The world watched in awe and admiration as the 20- year old boy lifted his first ever Master’s 1000 trophy. Alexander Zverev’s victory over Novak Djokovic, the 12 time major champion in the finals of the Italian Open made people wonder whether they were witnessing the early days of a legend in the making. The German, all of six foot and six inches has certainly caught the attention of tennis experts and fans alike and is being touted as a champion of the next generation, the post Big Four period.
Zverev’s career graph has been a steep upward rising curve. From winning his first Challenger title in 2014 to a top 10 ranking and an ATP Master’s 1000 title this year, the young lad has improved in leaps and bounds. Right from the beginning of his professional career, he has had a knack for felling higher ranked players. In the 2014 International German Open, Mikhail Youzhny had become the German prodigy’s first top 20 scalp, that too at a time when he was nowhere near the top 100 players. Juan Monaco in the Swedish Open, Kevin Anderson and Alexander Dolgopolov in the Citi Open were his prized victims in the year next.
2015 was also the year he played and won his first Grand Slam match at the hallowed London grass courts. By the next season the ever improving Zverev had started to make his name as a potential threat to any player on his day. Marin Cillic, Giles Simon, Ivan Dodig, Grigor Dimitrov, Marcos Baghdatis and the likes bit the dust against the 19-year-old in various ATP tournaments throughout the year. However the promising youngster will remember 2016 as the year he beat the legend, the winner of seven Wimbledon titles - Roger Federer on his favourite grass court at the Halle Open.
And by the time he had won the St. Petersburg Open, defeating US Open champion Swiss Stan Wawrinka in the final match, Zverev’s triumphs had become less of shocking upsets and more of impressive victories as he rocketed into the list of the top 20 players, the youngest to do so since Novak Djokovic in 2006. Even then, his 6-4 6-3 decimation of the world no.2 was never on the cards. After all Djokovic had just returned to his winning best, having comfortably completed the double victory over del Potro and Thiem the previous day. With this win the German has upgraded himself to the next level, a level where he, as well as his fans can believe that he can regularly defeat the best in business.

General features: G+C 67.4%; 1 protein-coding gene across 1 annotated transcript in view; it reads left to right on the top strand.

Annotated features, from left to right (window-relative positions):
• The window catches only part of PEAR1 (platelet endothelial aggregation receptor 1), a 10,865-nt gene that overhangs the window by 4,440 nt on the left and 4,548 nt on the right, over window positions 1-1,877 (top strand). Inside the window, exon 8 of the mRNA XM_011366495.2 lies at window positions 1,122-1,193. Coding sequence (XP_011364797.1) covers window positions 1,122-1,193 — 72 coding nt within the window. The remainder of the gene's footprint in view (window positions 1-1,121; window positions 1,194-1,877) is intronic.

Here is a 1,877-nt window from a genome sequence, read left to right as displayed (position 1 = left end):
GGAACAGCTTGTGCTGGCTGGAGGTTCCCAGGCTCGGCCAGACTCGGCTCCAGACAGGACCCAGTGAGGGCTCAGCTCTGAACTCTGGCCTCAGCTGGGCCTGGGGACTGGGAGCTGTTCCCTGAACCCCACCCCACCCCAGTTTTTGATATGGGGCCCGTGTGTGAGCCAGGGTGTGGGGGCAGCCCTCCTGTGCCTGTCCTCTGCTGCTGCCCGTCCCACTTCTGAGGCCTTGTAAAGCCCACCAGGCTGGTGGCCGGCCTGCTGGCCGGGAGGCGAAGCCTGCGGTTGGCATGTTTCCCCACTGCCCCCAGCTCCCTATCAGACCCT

Zverev is being thought of as the next big name in men’s tennis. A number of present and ex players have spoken of his inborn talent as well as the hard work he puts in to sharpen it. Speaking of natural abilities, the fact that both his parents were professional tennis players works very well for him. To top it all, having a top 100 ranked elder brother as a practice partner certainly gives him that extra advantage. Zverev’s calmness, courage and ability to not get intimidated by the big names on court do not hurt him either.
With the French Open days away, he could not have peaked at a better time. Alexander Zverev will enter the second Grand Slam of the year as a top 10 ranked player, a first for him. The achievement, coming barely two years after he played his first major speaks volumes about the promise that he brings to the men’s game, one that has primarily been revolving around the Big Four for quite a number of years now. It might be too early to hail him as a legend in the making, but he seems to have all the qualities and the perfect temperament to become one. The stage is set for him, to prove himself, to pull off a few stunners, something he is well versed in. And if that happens, the Nadals and the Djokovics have to be ready, very much ready, to weather the Zverev storm that is gearing up to hit on the Paris clay courts